CAEDMON'S SONG by Ruth Ashby


Age Range: 6 - 8
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Ashby embroiders the medieval tale of England's first known poet but lightly, downplaying its religious elements without losing them entirely. Employed as a cowherd at an abbey in northern England, Caedmon "slept with cows, and he ate with cows. Cows were his life." But he "hated poetry," freezing whenever called upon to sing or share a tale. One night, after fleeing a feast in embarrassment, he dreams of a young man who tells him that there is poetry in everyone, and invites him to sing of what he knows. Out bursts the short lyric still known as "Caedmon's Hymn," quoted here in an atypical but reasonably accurate translation. Considered to have a holy gift, Caedmon goes on to become a monk, as well as an esteemed poet. Slavin puts the young cowherd and his associates—bovine and otherwise—in broad, serene landscapes, adding Celtic-patterned initials to the text for flavor. A long afterword fills in further detail, and also contains an Old English version of the song. A bit bland, all in all—but the episode is a significant one in our cultural history, and it's been many a year since any other version of it has been offered for young readers. (Picture book/biography. 6-8)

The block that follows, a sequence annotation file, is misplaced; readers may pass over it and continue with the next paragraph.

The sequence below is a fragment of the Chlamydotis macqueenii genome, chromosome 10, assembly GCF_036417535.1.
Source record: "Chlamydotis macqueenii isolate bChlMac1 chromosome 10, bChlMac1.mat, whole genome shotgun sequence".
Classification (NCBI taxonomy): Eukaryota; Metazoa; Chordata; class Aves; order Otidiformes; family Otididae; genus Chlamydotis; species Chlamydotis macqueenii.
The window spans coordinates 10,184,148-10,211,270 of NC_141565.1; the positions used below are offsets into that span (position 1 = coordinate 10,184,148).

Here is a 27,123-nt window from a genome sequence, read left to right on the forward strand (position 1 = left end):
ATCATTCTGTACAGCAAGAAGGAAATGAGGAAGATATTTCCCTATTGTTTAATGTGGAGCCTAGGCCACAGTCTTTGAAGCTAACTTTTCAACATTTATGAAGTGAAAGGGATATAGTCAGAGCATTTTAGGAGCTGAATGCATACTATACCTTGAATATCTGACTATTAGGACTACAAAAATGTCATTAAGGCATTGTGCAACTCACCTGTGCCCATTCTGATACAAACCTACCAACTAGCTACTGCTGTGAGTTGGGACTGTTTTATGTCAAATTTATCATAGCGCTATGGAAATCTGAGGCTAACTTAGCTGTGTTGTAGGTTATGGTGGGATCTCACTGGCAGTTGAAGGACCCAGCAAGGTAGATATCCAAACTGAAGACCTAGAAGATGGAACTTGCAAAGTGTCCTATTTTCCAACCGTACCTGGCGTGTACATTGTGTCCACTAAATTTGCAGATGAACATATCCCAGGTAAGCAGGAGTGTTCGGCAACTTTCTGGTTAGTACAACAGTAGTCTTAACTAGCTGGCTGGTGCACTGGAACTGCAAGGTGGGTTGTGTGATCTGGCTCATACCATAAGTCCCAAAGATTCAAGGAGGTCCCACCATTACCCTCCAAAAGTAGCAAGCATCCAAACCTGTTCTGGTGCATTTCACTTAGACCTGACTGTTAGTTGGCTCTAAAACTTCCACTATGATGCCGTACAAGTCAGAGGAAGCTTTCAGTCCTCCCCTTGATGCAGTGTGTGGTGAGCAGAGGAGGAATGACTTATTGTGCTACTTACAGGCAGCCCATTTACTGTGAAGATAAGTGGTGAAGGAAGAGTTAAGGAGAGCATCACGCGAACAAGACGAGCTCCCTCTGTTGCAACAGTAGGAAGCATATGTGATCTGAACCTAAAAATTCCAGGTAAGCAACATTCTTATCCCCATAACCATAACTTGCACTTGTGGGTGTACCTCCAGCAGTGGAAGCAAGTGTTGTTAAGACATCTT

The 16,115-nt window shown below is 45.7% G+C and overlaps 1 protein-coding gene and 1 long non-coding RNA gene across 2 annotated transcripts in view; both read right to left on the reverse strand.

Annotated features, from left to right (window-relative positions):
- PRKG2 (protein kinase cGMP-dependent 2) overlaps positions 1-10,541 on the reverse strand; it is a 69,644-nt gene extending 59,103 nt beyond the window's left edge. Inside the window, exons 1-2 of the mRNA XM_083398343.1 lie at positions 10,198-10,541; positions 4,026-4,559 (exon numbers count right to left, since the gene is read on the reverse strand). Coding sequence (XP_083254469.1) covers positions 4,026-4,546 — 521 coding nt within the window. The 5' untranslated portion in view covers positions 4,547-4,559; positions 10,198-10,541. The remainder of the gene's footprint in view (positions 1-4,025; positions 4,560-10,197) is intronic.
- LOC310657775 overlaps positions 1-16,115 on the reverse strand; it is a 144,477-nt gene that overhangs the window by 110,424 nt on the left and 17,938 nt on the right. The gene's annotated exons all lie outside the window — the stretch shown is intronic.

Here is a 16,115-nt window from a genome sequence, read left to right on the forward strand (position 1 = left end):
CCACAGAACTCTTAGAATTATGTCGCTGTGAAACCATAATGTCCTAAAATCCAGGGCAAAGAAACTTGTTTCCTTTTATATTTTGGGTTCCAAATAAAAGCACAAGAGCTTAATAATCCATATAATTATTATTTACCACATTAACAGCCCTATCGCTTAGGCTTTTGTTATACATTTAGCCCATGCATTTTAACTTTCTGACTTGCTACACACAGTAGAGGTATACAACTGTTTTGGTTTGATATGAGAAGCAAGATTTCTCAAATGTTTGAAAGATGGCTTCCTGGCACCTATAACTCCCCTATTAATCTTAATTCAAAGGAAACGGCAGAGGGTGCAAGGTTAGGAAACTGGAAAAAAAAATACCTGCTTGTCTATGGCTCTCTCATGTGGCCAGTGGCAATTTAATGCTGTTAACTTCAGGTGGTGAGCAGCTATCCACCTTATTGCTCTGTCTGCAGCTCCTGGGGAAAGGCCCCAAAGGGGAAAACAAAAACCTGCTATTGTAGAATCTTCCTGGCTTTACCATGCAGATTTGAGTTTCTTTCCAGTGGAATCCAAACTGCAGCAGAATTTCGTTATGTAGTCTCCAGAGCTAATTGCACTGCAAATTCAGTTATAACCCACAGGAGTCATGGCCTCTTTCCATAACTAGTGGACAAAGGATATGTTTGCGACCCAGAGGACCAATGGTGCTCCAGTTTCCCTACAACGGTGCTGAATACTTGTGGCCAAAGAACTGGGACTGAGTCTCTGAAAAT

Pub Date: Feb. 1st, 2006
ISBN: 0802852416
Page count: 32pp
Publisher: Eerdmans